Liz Carlisle Book Collection
A powerful movement is happening in farming today—farmers are reconnecting with their roots to fight climate change. For one woman, that’s meant learning her tribe’s history to help bring back the buffalo. For another, it’s meant preserving forest purchased by her great-great-uncle, among the first wave of African Americans to buy land. Others are rejecting monoculture to grow corn, beans, and squash the way farmers in Mexico have done for centuries. Still others are rotating crops for the native cuisines of those who fled the “American wars” in Southeast Asia.
In Healing Grounds, Liz Carlisle tells the stories of Indigenous, Black, Latinx, and Asian American farmers who are reviving their ancestors’ methods of growing food—techniques long suppressed by the industrial food system. These farmers are restoring native prairies, nurturing beneficial fungi, and enriching soil health. While feeding their communities and revitalizing cultural ties to land, they are steadily stitching ecosystems back together and repairing the natural carbon cycle. This, Carlisle shows, is the true regenerative agriculture – not merely a set of technical tricks for storing CO2 in the ground, but a holistic approach that values diversity in both plants and people.
Cultivating this kind of regenerative farming will require reckoning with our nation’s agricultural history—a history marked by discrimination and displacement. And it will ultimately require dismantling power structures that have blocked many farmers of color from owning land or building wealth.
The task is great, but so is its promise. By coming together to restore these farmlands, we can not only heal our planet, we can heal our communities and ourselves.
SKU 7735. Copyright 2022, Hardcover, 200.
A protégé of Michael Pollan tells the remarkable story of an unheralded group of Montana farmers who have defied corporate agribusiness by launching a unique sustainable food movement.
Forty years ago, corporate agribusiness launched a campaign to push small grain farmers to modernize or perish, or as Nixon Administration Secretary of Agriculture Earl Butz put it, to “get big or get out." But 27-year-old David Oien decided to take a stand.
When he dropped out of grad school to return to his family’s 280 acre farm, Oien became the first in his conservative Montana county to seed his fields with a radically different crop: organic lentils.
A cheap, healthy source of protein, rich in fiber, folate, Vitamin B1, and amino acids, lentils are drought tolerant and don’t require irrigation. And unlike the chemically dependent grains American farmers had been told to grow, lentils make their own fertilizer and tolerate variable climate conditions, so their farmers aren’t beholden to industrial methods.
Today, David Oien leads a thriving movement of organic farmers who work with heirloom seeds and biologically diverse farm systems. Under the brand Timeless Natural Food, this “lentil underground” has grown into a million dollar enterprise that sells to hundreds of independent natural foods stores, and a host of renowned restaurants.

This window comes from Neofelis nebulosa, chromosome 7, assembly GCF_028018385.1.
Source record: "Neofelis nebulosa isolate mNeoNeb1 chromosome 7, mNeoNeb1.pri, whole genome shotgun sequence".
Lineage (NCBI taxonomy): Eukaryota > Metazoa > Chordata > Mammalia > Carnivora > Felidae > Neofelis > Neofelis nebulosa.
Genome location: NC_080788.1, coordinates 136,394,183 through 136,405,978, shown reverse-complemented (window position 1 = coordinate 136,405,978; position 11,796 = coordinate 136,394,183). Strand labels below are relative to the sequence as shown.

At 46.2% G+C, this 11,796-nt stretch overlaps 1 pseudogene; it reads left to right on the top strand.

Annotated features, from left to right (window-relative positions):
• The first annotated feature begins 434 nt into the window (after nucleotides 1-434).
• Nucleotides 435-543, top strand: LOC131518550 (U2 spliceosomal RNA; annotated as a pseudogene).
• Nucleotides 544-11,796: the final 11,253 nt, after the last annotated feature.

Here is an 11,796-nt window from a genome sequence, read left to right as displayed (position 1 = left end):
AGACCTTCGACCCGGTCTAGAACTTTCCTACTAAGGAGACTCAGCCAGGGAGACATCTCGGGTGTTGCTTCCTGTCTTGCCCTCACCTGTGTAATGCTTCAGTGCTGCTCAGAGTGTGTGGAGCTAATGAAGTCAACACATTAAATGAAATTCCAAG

Set in the farm belt of red state America, far from the farmer’s markets and haute cuisine of coastal cities, Lentil Underground confronts the global food system in one of the little known rural communities that will determine its fate.
From the heart of Big Sky Country comes this inspiring story of a handful of colorful pioneers who have successfully bucked the chemically-based food chain and the entrenched power of agribusiness’s one percent, by stubbornly banding together.
Unearthing the deep roots of this movement, Lentil Underground introduces readers to a memorable cast of characters, from gun-toting libertarians and Christian homesteaders to peace-sign-waving environmental activists.
Journalist and native Montanan Liz Carlisle weaves an eye-opening and richly reported narrative that will be welcomed by readers of food and farm memoirs, as well as everyone concerned with the future of American agriculture and natural food in an increasingly uncertain world.
Softcover, Copyright 2016, 298 pages
About the Author
Liz Carlisle is an Assistant Professor in the Environmental Studies Program at UC Santa Barbara, where she teaches courses on food and farming. Born and raised in Montana, she got hooked on agriculture while working as an aide to organic farmer and U.S. Senator Jon Tester, which led to a decade of research and writing collaborations with farmers in her home state. She has written three books about regenerative farming and agroecology: Lentil Underground (2015), Grain by Grain (2019, with co-author Bob Quinn), and most recently, Healing Grounds: Climate, Justice, and the Deep Roots of Regenerative Farming (2022). She is also a frequent contributor to both academic journals and popular media outlets, focusing on food and farm policy, incentivizing soil health practices, and supporting new entry farmers. She holds a Ph.D. in Geography, from UC Berkeley, and a B.A. in Folklore and Mythology, from Harvard University. Prior to her career as a writer and academic, she spent several years touring rural America as a country singer.